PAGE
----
Bt Miv Evans
This is a documentary about a genius lawyer and power broker who reached giddy heights before overplaying his hand and crashing into ignominy. It seems this was a man who could beat everything but the dark impulses of his shabby soul.
Roy Cohn was the only child of an heiress and a politician. He graduated from Columbia Law School at the unprecedented age of 20. He had to wait a year to be admitted to the New York bar as the minimum age is 21. Two years later, he sent two communist spies, Julius and Ethel Rosenberg, to the electric chair. While Julius’ punishment was generally accepted, his wife was merely a side kick. Her execution was a lot for 1950’s America to stomach, particularly as unscrupulous means had helped Cohn win the conviction. As a result, he became a hero and a villain by a flick of the same switch.
From this ghoulish victory, Cohn moved on to an equally high-profile project with Senator Joseph McCarthy. In the midst of a ‘Red Under Your Bed’ scare, the two banded together in pursuit of an enemy who, it turned out, didn’t actually exist. When the truth was revealed, McCarthy faced public disgrace but Cohn suffered no such indignity. Instead, he became the darling of New York society, which said as much about New York as it did about Cohn.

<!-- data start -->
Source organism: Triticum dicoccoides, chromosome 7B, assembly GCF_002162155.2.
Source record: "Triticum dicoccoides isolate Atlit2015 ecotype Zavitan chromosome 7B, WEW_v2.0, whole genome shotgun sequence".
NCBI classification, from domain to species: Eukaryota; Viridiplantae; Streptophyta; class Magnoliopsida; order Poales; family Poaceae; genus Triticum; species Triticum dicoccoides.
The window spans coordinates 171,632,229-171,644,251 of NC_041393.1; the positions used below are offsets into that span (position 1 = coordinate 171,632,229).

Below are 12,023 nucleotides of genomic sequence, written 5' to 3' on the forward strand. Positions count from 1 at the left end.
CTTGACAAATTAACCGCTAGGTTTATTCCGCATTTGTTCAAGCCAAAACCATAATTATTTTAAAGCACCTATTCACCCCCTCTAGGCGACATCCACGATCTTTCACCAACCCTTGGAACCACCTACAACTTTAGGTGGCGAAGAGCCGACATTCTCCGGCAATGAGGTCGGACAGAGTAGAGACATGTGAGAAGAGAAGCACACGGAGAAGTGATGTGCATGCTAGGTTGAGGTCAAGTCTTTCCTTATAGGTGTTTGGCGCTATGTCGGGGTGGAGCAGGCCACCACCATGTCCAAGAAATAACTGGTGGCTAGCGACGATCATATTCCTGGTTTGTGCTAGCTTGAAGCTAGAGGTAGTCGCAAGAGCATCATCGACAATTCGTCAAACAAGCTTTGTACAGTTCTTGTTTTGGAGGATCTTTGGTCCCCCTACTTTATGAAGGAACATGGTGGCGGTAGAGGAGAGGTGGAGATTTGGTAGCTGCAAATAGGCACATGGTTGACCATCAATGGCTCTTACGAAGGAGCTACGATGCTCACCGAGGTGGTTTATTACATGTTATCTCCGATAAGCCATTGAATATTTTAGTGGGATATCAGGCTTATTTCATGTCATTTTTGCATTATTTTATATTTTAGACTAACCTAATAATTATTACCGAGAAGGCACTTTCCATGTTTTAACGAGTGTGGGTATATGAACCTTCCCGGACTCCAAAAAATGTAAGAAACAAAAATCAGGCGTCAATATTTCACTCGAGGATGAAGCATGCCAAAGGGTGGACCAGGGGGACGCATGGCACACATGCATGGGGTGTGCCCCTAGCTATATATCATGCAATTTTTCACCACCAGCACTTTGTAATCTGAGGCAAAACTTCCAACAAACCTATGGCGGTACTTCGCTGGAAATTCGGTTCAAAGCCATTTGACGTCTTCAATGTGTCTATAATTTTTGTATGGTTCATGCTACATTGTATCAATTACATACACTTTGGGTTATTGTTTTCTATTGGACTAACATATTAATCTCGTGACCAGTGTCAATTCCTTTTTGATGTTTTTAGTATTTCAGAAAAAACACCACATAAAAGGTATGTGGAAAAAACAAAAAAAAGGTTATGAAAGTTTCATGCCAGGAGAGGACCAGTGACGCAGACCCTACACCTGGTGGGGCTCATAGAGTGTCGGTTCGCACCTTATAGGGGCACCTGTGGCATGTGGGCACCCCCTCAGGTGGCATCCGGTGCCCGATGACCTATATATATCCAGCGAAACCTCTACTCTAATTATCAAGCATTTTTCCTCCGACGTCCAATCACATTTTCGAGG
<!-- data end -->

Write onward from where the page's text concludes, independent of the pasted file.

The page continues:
By now, Cohn’s refusal to emerge from the closet was leaving a distinct whiff in the air. He was a homophobic, homosexual, anti-Semitic Jew, intent on persecuting Jewish gays. Both friends and foe who are interviewed in this film are happy to comment on this fascinating contradiction. But his family go in a different direction. A sniggering cousin claims that Dora was so ugly no man would marry her, but photographs tell a different tale. The same insult is bestowed on Cohn, whose electrifying eyes jump off the screen. Such hostility is bizarre and only adds to the mystique of this incorrigible figure.
Cohn’s most famous mentee was Donald Trump. Trump learned from Cohn to label defeats as victories; never admit to anything; never apologize; accuse your enemy of what you’re guilty of yourself; tell lies too big to be doubted and inflame the prejudices of the crowd by scapegoating defenseless people. Obviously, this strategy’s worked for Trump so far, but if Cohn’s catastrophic demise is anything to go by, the wrecking ball may be a-coming.
A Film by Matt Tyrnauer
Opens September 20th, 2019 (limited)
Distributed by Sony Pictures Classic